“Chronic absenteeism occurs at every grade level but is more prevalent in some grades than others. Research suggests that students in the early elementary grades also experience high rates of chronic absenteeism. Understanding when students are most at risk will help schools, [parents], and advocates better target interventions to improve student outcomes.” (United States Dept. of Education)
Chronic absenteeism is a modern, widespread, well-hidden educational epidemic. One in every six students missed 15 or more days (3+ weeks) in the 2015-2016 school year on average in America. Disadvantaged and low economic communities are hit the hardest. Casa Grande is undoubtedly one of such communities with the average household income at just $55,236.
Chronic absenteeism presents several long-term outcomes, including preventing primary school scholars from reaching early learning milestones, posing a better indicator of long-term success than test scores do, and adverse adulthood experiences. Along with these, scholars also have a much lower rate of graduating high school than their seldom-absent peers. After high school, the rate of involvement in the criminal justice system skyrockets as well.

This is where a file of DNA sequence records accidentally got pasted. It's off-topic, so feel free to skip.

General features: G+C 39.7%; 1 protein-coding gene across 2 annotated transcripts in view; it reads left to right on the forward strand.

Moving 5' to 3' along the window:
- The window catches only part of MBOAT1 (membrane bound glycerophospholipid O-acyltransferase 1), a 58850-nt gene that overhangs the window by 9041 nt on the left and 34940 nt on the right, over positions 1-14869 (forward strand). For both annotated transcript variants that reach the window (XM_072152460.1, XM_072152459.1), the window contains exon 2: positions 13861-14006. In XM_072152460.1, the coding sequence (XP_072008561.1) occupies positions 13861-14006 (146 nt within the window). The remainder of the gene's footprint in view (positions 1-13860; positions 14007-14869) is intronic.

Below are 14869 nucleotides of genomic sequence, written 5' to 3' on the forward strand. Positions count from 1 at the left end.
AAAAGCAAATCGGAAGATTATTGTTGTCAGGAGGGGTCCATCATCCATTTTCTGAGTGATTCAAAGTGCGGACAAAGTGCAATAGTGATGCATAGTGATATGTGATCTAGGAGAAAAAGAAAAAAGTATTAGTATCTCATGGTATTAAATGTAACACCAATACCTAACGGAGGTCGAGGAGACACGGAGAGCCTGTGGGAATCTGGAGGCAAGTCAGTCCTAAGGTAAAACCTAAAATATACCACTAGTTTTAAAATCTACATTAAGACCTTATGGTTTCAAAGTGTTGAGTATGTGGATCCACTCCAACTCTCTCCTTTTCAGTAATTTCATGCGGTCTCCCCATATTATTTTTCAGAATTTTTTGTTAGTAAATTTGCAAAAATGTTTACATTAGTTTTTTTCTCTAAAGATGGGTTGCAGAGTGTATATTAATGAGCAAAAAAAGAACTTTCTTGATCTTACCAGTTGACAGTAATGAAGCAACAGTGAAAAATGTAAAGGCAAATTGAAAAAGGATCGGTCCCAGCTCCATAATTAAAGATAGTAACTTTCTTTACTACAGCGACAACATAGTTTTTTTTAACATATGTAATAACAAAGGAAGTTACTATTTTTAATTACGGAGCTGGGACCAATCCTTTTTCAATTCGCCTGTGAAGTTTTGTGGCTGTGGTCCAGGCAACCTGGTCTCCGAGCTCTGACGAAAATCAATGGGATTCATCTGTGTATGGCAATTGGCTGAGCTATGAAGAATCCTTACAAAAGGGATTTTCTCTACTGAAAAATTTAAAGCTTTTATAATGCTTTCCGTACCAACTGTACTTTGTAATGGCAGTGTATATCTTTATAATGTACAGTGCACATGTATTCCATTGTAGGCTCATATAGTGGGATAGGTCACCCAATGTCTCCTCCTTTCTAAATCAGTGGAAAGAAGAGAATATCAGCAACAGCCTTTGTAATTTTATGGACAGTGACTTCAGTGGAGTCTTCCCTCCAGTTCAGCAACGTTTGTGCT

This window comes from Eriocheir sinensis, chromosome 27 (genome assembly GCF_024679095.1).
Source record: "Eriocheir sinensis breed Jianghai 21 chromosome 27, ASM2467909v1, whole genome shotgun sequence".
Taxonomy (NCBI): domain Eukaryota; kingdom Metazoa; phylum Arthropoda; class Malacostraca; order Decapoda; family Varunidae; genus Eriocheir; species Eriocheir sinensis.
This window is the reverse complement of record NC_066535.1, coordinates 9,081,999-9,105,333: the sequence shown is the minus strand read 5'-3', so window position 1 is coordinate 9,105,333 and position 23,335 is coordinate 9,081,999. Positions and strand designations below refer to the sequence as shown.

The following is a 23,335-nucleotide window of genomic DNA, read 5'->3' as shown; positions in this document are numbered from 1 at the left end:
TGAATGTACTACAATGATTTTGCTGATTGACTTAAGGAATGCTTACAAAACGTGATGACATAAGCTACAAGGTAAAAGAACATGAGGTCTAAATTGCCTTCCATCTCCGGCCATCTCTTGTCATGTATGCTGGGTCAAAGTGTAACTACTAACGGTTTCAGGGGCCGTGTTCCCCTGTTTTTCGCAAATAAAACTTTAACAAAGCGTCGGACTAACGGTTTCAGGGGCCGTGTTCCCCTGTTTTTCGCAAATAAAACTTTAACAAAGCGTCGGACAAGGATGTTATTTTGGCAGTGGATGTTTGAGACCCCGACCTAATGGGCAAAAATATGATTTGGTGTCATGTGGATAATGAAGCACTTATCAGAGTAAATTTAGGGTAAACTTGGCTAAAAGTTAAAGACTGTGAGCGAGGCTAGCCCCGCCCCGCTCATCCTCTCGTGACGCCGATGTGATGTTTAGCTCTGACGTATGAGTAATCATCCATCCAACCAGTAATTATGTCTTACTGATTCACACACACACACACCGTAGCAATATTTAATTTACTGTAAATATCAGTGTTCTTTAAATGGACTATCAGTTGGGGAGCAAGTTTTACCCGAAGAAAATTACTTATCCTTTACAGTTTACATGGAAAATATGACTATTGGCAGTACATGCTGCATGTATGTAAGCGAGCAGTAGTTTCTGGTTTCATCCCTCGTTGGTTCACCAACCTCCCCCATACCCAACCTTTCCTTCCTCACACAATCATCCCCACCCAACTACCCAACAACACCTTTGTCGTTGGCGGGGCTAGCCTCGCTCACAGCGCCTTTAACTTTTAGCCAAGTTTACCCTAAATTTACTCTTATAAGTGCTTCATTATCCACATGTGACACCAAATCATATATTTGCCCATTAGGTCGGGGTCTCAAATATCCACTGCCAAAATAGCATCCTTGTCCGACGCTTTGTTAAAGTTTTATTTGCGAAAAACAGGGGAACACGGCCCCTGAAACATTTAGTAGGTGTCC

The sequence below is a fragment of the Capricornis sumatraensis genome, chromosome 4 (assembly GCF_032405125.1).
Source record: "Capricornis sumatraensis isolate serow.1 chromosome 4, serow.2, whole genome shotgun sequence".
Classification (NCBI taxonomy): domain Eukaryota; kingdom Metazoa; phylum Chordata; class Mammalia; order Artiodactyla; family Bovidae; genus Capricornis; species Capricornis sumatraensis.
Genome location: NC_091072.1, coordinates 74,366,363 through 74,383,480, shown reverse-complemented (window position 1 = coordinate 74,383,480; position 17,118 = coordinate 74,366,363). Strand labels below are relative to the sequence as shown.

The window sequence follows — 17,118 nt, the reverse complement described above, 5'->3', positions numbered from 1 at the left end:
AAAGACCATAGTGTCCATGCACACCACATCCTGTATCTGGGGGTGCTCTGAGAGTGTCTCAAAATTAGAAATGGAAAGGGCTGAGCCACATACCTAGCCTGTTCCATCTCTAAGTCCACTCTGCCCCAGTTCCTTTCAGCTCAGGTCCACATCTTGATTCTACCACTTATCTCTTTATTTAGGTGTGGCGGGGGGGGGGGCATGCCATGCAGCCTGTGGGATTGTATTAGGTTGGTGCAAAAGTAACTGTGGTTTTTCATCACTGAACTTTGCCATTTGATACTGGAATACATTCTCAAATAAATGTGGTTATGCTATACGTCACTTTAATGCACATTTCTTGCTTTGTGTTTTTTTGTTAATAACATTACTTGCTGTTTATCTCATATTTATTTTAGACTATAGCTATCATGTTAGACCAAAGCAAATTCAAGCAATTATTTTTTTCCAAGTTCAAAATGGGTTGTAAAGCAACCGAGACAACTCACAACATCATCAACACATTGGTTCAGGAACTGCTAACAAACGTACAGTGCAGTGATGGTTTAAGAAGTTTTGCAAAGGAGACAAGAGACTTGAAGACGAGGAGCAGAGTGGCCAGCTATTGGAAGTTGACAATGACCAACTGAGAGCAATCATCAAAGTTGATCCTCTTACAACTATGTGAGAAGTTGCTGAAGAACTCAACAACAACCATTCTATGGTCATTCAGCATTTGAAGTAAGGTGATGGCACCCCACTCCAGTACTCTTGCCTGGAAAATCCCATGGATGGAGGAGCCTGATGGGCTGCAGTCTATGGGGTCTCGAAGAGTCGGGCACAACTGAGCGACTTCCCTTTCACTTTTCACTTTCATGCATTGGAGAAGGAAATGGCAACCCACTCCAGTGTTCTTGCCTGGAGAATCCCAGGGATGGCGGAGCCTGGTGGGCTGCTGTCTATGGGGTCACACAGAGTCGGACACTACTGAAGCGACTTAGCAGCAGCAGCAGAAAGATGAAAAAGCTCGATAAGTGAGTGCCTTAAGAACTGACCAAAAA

The very students who tend to face significant challenges and need the most educational support are often missing the most school, and this could very well be because they are facing significant challenges outside of the classroom. It’s a vicious cycle bound to be repeated if there is no intervention. Absenteeism is 15% more likely in scholars with English as a first language. There isn’t a lot of research on why this may be, but it could be inferred that because primarily English-speaking scholars and parents speak the common language, they feel they can get away with missing school “a few times.” Of course there is much more to attending school than just English Language Arts periods, which is why we insist, outside of emergencies and illness, that scholars show up for each school day.
Questions or concerns about your scholars attendance record? Reach out to Patty Messer at [email protected].